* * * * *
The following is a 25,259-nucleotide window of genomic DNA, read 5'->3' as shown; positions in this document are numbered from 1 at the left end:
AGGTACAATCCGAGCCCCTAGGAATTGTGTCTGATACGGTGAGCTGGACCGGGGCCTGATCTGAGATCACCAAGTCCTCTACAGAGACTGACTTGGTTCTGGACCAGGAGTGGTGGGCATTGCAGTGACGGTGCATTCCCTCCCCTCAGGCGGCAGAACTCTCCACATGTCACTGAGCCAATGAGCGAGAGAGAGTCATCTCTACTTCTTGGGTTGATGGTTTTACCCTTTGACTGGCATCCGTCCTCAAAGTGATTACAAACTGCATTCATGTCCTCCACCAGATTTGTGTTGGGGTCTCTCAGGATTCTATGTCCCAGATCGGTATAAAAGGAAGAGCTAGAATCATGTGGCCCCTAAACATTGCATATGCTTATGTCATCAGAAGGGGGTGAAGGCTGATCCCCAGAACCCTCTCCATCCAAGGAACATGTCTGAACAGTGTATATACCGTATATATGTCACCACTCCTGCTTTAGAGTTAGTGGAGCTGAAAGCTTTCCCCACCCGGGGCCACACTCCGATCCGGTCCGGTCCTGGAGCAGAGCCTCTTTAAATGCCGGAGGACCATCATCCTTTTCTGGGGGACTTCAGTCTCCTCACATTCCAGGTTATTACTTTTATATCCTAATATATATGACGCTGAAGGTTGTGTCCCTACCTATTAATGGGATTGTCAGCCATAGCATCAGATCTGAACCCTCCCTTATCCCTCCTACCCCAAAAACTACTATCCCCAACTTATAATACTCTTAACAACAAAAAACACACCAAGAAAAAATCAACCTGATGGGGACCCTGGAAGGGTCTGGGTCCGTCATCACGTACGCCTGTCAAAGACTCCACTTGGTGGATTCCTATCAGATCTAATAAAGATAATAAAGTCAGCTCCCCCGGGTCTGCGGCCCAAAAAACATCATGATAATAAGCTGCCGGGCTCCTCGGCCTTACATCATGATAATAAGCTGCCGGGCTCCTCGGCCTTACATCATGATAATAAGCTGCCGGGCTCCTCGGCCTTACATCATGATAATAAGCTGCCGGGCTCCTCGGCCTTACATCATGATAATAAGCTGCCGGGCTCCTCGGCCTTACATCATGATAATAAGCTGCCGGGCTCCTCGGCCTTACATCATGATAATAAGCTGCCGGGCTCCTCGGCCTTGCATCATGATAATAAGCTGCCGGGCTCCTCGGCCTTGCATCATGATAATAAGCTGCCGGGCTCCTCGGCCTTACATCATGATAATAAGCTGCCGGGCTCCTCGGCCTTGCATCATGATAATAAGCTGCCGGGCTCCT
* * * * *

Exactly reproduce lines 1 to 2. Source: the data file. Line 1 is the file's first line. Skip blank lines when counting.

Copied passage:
The following is a 25,259-nucleotide window of genomic DNA, read 5'->3' as shown; positions in this document are numbered from 1 at the left end:
AGGTACAATCCGAGCCCCTAGGAATTGTGTCTGATACGGTGAGCTGGACCGGGGCCTGATCTGAGATCACCAAGTCCTCTACAGAGACTGACTTGGTTCTGGACCAGGAGTGGTGGGCATTGCAGTGACGGTGCATTCCCTCCCCTCAGGCGGCAGAACTCTCCACATGTCACTGAGCCAATGAGCGAGAGAGAGTCATCTCTACTTCTTGGGTTGATGGTTTTACCCTTTGACTGGCATCCGTCCTCAAAGTGATTACAAACTGCATTCATGTCCTCCACCAGATTTGTGTTGGGGTCTCTCAGGATTCTATGTCCCAGATCGGTATAAAAGGAAGAGCTAGAATCATGTGGCCCCTAAACATTGCATATGCTTATGTCATCAGAAGGGGGTGAAGGCTGATCCCCAGAACCCTCTCCATCCAAGGAACATGTCTGAACAGTGTATATACCGTATATATGTCACCACTCCTGCTTTAGAGTTAGTGGAGCTGAAAGCTTTCCCCACCCGGGGCCACACTCCGATCCGGTCCGGTCCTGGAGCAGAGCCTCTTTAAATGCCGGAGGACCATCATCCTTTTCTGGGGGACTTCAGTCTCCTCACATTCCAGGTTATTACTTTTATATCCTAATATATATGACGCTGAAGGTTGTGTCCCTACCTATTAATGGGATTGTCAGCCATAGCATCAGATCTGAACCCTCCCTTATCCCTCCTACCCCAAAAACTACTATCCCCAACTTATAATACTCTTAACAACAAAAAACACACCAAGAAAAAATCAACCTGATGGGGACCCTGGAAGGGTCTGGGTCCGTCATCACGTACGCCTGTCAAAGACTCCACTTGGTGGATTCCTATCAGATCTAATAAAGATAATAAAGTCAGCTCCCCCGGGTCTGCGGCCCAAAAAACATCATGATAATAAGCTGCCGGGCTCCTCGGCCTTACATCATGATAATAAGCTGCCGGGCTCCTCGGCCTTACATCATGATAATAAGCTGCCGGGCTCCTCGGCCTTACATCATGATAATAAGCTGCCGGGCTCCTCGGCCTTACATCATGATAATAAGCTGCCGGGCTCCTCGGCCTTACATCATGATAATAAGCTGCCGGGCTCCTCGGCCTTACATCATGATAATAAGCTGCCGGGCTCCTCGGCCTTGCATCATGATAATAAGCTGCCGGGCTCCTCGGCCTTGCATCATGATAATAAGCTGCCGGGCTCCTCGGCCTTACATCATGATAATAAGCTGCCGGGCTCCTCGGCCTTGCATCATGATAATAAGCTGCCGGGCTCCT